After more than a year of pandemic, after months of an aggressive vaccination campaign, the United States should finally be better positioned to protect itself against the coronavirus. Nearly all of our long-term-care residents are vaccinated. Tens of millions of other people have been vaccinated, and tens of millions more have some level of immunity from previous infection. With more people protected, a new surge could behave differently, but early signals from the states with rising case numbers suggest that this will not universally be the case.
Just look at Michigan, the leading edge of this new surge. Cases are going up quickly, and hospitalizations are moving in lockstep—just as they have in past surges. This is a bit of a surprise. Given that so many older, more vulnerable people have been vaccinated, one might expect a divergence in the number of cases and hospitalizations. For the immunized, this disease is essentially harmless. Washington State, for example, has reported just 100 cases and as few as eight hospitalizations among its 1.2 million fully vaccinated people. But for the vulnerable and unvaccinated, COVID-19 is as devastating as it has always been.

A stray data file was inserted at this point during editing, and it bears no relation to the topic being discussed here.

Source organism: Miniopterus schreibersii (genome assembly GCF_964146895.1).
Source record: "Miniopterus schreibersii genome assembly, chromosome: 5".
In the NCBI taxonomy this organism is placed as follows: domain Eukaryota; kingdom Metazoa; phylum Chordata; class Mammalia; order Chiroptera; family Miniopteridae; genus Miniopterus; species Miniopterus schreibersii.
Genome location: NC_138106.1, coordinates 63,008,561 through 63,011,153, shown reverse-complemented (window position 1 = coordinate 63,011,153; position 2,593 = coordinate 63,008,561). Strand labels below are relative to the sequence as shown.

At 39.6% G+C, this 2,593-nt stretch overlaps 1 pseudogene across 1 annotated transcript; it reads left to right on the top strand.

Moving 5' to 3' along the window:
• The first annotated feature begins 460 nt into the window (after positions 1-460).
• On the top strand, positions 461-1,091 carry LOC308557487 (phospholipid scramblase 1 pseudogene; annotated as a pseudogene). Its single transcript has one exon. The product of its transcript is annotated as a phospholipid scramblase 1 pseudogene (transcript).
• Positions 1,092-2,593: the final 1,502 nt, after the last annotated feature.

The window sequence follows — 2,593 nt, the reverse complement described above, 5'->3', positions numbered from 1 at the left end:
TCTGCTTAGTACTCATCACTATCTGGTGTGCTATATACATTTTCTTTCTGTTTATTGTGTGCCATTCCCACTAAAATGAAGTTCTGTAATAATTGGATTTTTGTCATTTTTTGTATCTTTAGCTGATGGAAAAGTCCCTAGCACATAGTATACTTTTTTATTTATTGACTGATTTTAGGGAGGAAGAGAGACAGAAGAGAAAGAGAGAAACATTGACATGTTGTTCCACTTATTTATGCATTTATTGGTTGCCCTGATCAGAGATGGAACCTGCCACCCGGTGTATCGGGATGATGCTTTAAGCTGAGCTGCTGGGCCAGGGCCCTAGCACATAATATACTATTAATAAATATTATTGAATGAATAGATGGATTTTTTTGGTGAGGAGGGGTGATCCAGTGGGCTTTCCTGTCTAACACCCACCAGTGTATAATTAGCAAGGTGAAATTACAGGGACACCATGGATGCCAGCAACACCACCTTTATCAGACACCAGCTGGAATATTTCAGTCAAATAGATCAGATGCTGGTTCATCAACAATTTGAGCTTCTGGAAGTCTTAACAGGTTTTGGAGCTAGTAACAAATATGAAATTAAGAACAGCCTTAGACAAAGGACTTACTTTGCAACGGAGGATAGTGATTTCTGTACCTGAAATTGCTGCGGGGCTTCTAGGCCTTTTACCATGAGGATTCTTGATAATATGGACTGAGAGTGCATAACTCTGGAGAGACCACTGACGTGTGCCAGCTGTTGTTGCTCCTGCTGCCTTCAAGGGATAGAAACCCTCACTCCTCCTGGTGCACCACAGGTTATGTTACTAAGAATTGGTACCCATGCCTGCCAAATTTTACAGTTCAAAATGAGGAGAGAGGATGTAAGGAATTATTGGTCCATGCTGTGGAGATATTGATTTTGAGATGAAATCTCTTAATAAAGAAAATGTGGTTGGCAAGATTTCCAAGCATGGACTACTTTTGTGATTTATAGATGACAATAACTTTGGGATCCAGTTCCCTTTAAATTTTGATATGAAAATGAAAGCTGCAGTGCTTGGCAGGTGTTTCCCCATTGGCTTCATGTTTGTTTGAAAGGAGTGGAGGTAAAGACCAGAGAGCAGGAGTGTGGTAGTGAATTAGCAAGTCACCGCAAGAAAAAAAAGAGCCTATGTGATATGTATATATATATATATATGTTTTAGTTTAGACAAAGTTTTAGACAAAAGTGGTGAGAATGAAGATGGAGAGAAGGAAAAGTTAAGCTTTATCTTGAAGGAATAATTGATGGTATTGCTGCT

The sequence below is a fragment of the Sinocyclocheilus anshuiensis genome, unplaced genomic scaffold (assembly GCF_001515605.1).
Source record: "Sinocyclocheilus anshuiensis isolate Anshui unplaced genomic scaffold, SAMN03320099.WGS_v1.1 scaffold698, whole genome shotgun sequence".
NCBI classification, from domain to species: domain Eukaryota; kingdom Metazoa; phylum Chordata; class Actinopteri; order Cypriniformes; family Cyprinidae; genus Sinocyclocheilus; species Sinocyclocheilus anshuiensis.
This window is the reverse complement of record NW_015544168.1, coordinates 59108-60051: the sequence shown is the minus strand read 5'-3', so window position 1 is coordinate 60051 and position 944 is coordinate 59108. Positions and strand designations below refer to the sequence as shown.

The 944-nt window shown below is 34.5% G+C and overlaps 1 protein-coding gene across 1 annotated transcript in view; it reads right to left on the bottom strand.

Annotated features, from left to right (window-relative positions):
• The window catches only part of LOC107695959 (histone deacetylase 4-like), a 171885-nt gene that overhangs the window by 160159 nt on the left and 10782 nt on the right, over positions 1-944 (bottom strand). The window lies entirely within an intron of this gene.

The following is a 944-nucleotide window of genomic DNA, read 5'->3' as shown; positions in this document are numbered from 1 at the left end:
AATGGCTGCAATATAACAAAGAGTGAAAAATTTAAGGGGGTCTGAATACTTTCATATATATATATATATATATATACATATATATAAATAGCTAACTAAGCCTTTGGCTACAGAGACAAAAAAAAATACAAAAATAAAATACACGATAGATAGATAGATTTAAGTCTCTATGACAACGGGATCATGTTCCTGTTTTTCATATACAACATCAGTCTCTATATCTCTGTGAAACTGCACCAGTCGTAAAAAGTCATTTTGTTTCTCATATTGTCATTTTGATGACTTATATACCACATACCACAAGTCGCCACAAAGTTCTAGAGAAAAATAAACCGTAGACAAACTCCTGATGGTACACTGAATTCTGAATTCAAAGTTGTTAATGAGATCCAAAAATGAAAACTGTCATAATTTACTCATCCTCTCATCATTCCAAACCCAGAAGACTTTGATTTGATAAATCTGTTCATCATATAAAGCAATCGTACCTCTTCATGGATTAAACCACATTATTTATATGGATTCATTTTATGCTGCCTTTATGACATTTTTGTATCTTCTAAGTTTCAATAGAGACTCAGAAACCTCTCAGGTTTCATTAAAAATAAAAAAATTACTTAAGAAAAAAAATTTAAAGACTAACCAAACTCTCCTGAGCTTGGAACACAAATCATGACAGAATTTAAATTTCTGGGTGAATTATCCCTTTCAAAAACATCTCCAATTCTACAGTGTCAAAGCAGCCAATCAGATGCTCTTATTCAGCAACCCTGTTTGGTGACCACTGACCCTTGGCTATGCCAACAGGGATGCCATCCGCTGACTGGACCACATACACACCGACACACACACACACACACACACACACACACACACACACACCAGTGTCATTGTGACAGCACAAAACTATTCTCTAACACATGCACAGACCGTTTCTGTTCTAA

The United States is entering a new phase of the pandemic. Although we’ve previously described the most devastating periods as “waves” and “surges,” the more proper metaphor now is a tornado: Some communities won’t see the storm, others will be well fortified against disaster, and the most at-risk places will be crushed. The virus has never hit all places equally, but the remarkable protection of the vaccines, combined with the new attributes of the variants, has created a situation where the pandemic will disappear, but only in some places. The pandemic is or will soon be over for a lot of people in well-resourced, heavily vaccinated communities. In places where vaccination rates are low and risk remains high, more people will join the 550,000 who have already died.
Cases are rising sharply in several different cities, but the patterns look different. In Michigan, some smaller, whiter counties have vaccination rates twice as high as in Detroit, where rising cases are concentrated and the vaccination rate among the city’s mostly Black population is still low. According to national survey data, in line with political divergences over masks and social distancing, vaccine hesitancy is now highest among Republicans and white evangelical Christians. In Philadelphia, zip codes that are relatively whiter …read more
Source:: The Atlantic – Best of